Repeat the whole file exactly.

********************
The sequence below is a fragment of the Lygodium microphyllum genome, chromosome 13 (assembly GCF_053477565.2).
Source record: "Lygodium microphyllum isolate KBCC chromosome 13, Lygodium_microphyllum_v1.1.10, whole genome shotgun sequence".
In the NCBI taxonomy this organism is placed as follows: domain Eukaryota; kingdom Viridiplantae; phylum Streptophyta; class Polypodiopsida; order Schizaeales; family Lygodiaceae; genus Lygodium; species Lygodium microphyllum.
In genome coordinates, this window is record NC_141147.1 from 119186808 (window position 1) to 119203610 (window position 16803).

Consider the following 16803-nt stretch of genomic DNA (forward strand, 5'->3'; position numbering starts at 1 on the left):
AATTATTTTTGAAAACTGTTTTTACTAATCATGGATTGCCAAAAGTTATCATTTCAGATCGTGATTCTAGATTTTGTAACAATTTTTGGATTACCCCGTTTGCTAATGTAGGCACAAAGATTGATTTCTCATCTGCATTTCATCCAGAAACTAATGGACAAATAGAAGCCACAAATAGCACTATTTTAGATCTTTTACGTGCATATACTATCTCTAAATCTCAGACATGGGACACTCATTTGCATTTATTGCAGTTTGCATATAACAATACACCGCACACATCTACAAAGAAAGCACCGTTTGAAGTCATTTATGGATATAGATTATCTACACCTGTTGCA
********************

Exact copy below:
The sequence below is a fragment of the Lygodium microphyllum genome, chromosome 13 (assembly GCF_053477565.2).
Source record: "Lygodium microphyllum isolate KBCC chromosome 13, Lygodium_microphyllum_v1.1.10, whole genome shotgun sequence".
In the NCBI taxonomy this organism is placed as follows: domain Eukaryota; kingdom Viridiplantae; phylum Streptophyta; class Polypodiopsida; order Schizaeales; family Lygodiaceae; genus Lygodium; species Lygodium microphyllum.
In genome coordinates, this window is record NC_141147.1 from 119186808 (window position 1) to 119203610 (window position 16803).

Consider the following 16803-nt stretch of genomic DNA (forward strand, 5'->3'; position numbering starts at 1 on the left):
AATTATTTTTGAAAACTGTTTTTACTAATCATGGATTGCCAAAAGTTATCATTTCAGATCGTGATTCTAGATTTTGTAACAATTTTTGGATTACCCCGTTTGCTAATGTAGGCACAAAGATTGATTTCTCATCTGCATTTCATCCAGAAACTAATGGACAAATAGAAGCCACAAATAGCACTATTTTAGATCTTTTACGTGCATATACTATCTCTAAATCTCAGACATGGGACACTCATTTGCATTTATTGCAGTTTGCATATAACAATACACCGCACACATCTACAAAGAAAGCACCGTTTGAAGTCATTTATGGATATAGATTATCTACACCTGTTGCA